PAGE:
Bill's Quick Video Look at the Official Frogger and Zaxxon for the TRS-80

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As requested, here's Chatty Cathy's (aka, Bill Loguidice's) casual, single take look at the official TRS-80 versions of Frogger and Zaxxon, shown on a 128K TRS-80 Model 4 with a black and white monitor. Of course I talked too long yet again, so yet again it won't fit on Youtube. I also need to get new video software to work with the HD MOV files, so this is raw footage and another reason why I can't knock it down to a Youtube-friendly 10 minutes (I'm experimenting with Adobe Premiere Elements trial in the background right now to see if that's something I should pick up, since that supports the formats my video camera uses).

Watch Quick, Casual Look at the Official TRS-80 Versions of Frogger and Zaxxon in Tech & Gaming  |  View More Free Videos Online at Veoh.com

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Mark Vergeer
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How come I only get to see the first 5 minutes of it?

As I said great video - but the cliff hanger is unbearable. How come I only get to see the first 5 minutes of it?

.....Ah you need a specialized video player plug-in for it to work and be able to see the full video. Which is a shame really... Youtube videos are available for all - regardless of membership. VeoH needs a membership to access the entire movie. Ok, install the player software.

Veoh Video Compass download
Veoh Video Compass download

I have some gripes with Veoh. The web-player nestles inside your browser and is constantly running - possibly slowing down the system unnecessarily. Then there are the nasty pop-ups that appear when to access the Veoh site. Hmmm and then I cannot watch Bills video. Whats that all about? A little googling and wiki searching made it all clear.... I feel a headache coming on...

Big Brain: Big Brain 64x64 pixels The copyright monster / regional access control rears its ugly head yet again. So there is no way for me to comment on the second part of the video - a major non-US viewer - cliffhanger here.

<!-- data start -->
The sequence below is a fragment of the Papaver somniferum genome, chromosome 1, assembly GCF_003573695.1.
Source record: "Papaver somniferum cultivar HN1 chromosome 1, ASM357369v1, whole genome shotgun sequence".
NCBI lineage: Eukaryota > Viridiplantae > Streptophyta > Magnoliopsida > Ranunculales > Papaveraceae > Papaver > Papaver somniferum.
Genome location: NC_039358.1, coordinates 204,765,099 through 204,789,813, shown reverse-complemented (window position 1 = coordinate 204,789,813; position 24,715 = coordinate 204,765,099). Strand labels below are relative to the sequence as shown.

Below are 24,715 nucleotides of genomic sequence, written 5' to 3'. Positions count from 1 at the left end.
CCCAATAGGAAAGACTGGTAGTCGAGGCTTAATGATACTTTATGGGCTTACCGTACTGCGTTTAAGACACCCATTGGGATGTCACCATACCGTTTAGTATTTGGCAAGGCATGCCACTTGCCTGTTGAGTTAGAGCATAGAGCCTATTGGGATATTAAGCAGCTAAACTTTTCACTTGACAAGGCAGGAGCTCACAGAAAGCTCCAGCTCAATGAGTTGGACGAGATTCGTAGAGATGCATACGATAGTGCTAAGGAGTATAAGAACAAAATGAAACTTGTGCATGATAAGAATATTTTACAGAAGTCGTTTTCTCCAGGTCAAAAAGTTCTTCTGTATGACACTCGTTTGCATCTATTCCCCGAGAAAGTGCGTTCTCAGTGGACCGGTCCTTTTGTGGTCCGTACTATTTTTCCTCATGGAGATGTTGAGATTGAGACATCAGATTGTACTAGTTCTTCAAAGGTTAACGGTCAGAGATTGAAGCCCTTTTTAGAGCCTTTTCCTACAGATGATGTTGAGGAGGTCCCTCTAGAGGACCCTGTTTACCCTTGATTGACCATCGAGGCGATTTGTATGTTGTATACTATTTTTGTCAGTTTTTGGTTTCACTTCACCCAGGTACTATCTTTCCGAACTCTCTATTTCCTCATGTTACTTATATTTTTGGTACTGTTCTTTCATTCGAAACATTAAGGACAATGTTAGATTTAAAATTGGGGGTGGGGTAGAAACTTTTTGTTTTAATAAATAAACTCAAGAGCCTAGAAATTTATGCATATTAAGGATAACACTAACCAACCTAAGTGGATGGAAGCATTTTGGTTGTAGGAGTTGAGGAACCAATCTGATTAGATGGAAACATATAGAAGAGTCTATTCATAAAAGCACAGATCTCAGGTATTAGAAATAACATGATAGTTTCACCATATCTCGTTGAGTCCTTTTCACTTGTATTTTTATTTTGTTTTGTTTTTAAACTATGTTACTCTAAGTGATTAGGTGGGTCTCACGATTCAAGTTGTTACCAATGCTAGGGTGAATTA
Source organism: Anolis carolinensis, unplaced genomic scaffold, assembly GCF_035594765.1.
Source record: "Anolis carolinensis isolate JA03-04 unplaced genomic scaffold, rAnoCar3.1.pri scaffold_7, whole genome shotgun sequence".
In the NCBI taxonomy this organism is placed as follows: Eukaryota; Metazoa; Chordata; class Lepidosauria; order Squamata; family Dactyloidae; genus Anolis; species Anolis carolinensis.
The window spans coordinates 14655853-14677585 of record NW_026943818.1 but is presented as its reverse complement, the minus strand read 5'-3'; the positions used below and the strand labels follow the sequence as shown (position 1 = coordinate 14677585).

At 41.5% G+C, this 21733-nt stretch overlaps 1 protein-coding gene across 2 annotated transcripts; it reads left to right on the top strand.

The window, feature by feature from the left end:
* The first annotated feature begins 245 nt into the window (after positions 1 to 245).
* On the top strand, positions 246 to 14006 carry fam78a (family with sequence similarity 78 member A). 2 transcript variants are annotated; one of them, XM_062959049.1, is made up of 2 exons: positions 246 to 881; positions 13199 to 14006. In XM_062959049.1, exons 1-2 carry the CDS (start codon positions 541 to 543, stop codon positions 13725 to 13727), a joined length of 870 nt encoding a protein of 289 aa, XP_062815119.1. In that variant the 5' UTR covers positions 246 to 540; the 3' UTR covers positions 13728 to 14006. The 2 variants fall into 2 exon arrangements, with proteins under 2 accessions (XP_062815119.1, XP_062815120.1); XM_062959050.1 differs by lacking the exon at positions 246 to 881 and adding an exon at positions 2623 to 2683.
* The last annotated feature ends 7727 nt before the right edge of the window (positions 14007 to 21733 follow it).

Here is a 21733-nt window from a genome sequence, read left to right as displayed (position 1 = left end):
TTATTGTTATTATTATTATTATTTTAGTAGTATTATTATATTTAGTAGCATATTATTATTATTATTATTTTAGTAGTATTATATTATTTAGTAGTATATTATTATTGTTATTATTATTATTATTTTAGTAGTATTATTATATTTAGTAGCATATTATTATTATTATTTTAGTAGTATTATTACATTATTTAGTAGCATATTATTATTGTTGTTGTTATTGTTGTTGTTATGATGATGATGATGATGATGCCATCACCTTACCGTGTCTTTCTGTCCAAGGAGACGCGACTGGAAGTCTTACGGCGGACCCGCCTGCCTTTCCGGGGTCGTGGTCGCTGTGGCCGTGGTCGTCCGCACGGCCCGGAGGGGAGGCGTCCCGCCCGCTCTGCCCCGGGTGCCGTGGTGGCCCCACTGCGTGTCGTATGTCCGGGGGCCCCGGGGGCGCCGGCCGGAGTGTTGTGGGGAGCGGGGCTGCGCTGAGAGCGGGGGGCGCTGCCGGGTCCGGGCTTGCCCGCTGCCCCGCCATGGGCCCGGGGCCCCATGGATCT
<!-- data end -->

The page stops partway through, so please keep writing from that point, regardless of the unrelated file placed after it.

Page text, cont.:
It appears that despite being available world wide in the past VeoH has become very US-Centric and started to discriminate non-US viewers. In late May 2008, Veoh discontinued service in a lot of countries. The company stated that the decision was made in order to focus on the more than 33 markets in which it has the most viewers - say whaaat? Without prior notice, users from these countries were denied the ability to backup the contents they have contributed to the website. As of June 2008, visitors (IP addresses) in the vast majority of countries, including Asia, portions of Europe, Africa, Central America, and South America, have reported being blocked or experiencing a similar message for their region.

According to Wikipedia, users report being blocked from Lebanon, the United Arab Emirates, Malaysia, Indonesia, Chile, Argentina, St. Kitts and Nevis, Guatemala, Luxembourg, Costa Rica, the Dominican Republic, Venezuela, Brazil, Puerto Rico, Guam, Jamaica, Barbados, El Salvador, Hungary, Malta, Macedonia, Slovenia, Slovakia, Ukraine, Colombia, Cyprus, Romania, the Cayman Islands, Guadeloupe, Saudi Arabia, Peru, Panama, Czech Republic, Turkey, Croatia, Lithuania, Jordan, Egypt, Bulgaria, Serbia, Iceland, Bermuda, Thailand, Brunei, Honduras, the Bahamas, Nicaragua, Anguilla and Guyana. Well the Netherlands are not listed but accessing video from my home is not possible.

For NON-US readers I would not recommend installing VeoH on your systems as it will only hog resources and you will NOT get anything out of it apart from 404-errors stating that the selected video is unavailable!

Bill you really need to try something else here! :-(

Bill can't you edit out some of the pauses and transitions? Then you'll be able to get it down to 10 minutes and post in on Youtube or some other freely accessible webmovie host and have it available for all to see.

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Bill Loguidice